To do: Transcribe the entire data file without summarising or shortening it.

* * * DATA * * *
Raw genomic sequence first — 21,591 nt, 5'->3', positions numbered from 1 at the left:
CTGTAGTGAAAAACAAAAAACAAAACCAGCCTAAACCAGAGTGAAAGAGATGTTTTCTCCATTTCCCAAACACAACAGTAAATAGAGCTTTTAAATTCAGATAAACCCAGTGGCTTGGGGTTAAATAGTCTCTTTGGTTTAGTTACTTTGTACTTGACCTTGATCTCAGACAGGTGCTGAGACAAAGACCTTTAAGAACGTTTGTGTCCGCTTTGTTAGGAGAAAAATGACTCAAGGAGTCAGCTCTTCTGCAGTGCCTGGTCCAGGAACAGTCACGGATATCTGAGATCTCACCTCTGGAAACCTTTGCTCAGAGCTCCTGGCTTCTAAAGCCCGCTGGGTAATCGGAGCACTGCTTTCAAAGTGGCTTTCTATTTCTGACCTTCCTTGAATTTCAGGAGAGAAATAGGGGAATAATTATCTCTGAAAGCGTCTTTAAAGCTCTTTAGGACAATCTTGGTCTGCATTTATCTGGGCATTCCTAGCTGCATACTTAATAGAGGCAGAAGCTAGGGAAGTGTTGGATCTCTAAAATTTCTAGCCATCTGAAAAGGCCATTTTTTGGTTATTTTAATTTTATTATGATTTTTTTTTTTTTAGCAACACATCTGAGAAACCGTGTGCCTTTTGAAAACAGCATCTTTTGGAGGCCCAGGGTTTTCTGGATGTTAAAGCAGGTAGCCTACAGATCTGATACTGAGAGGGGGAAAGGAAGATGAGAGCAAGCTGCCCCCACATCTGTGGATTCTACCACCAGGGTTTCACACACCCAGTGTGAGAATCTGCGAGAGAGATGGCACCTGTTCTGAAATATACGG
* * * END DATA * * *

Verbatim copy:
Raw genomic sequence first — 21,591 nt, 5'->3', positions numbered from 1 at the left:
CTGTAGTGAAAAACAAAAAACAAAACCAGCCTAAACCAGAGTGAAAGAGATGTTTTCTCCATTTCCCAAACACAACAGTAAATAGAGCTTTTAAATTCAGATAAACCCAGTGGCTTGGGGTTAAATAGTCTCTTTGGTTTAGTTACTTTGTACTTGACCTTGATCTCAGACAGGTGCTGAGACAAAGACCTTTAAGAACGTTTGTGTCCGCTTTGTTAGGAGAAAAATGACTCAAGGAGTCAGCTCTTCTGCAGTGCCTGGTCCAGGAACAGTCACGGATATCTGAGATCTCACCTCTGGAAACCTTTGCTCAGAGCTCCTGGCTTCTAAAGCCCGCTGGGTAATCGGAGCACTGCTTTCAAAGTGGCTTTCTATTTCTGACCTTCCTTGAATTTCAGGAGAGAAATAGGGGAATAATTATCTCTGAAAGCGTCTTTAAAGCTCTTTAGGACAATCTTGGTCTGCATTTATCTGGGCATTCCTAGCTGCATACTTAATAGAGGCAGAAGCTAGGGAAGTGTTGGATCTCTAAAATTTCTAGCCATCTGAAAAGGCCATTTTTTGGTTATTTTAATTTTATTATGATTTTTTTTTTTTTAGCAACACATCTGAGAAACCGTGTGCCTTTTGAAAACAGCATCTTTTGGAGGCCCAGGGTTTTCTGGATGTTAAAGCAGGTAGCCTACAGATCTGATACTGAGAGGGGGAAAGGAAGATGAGAGCAAGCTGCCCCCACATCTGTGGATTCTACCACCAGGGTTTCACACACCCAGTGTGAGAATCTGCGAGAGAGATGGCACCTGTTCTGAAATATACGG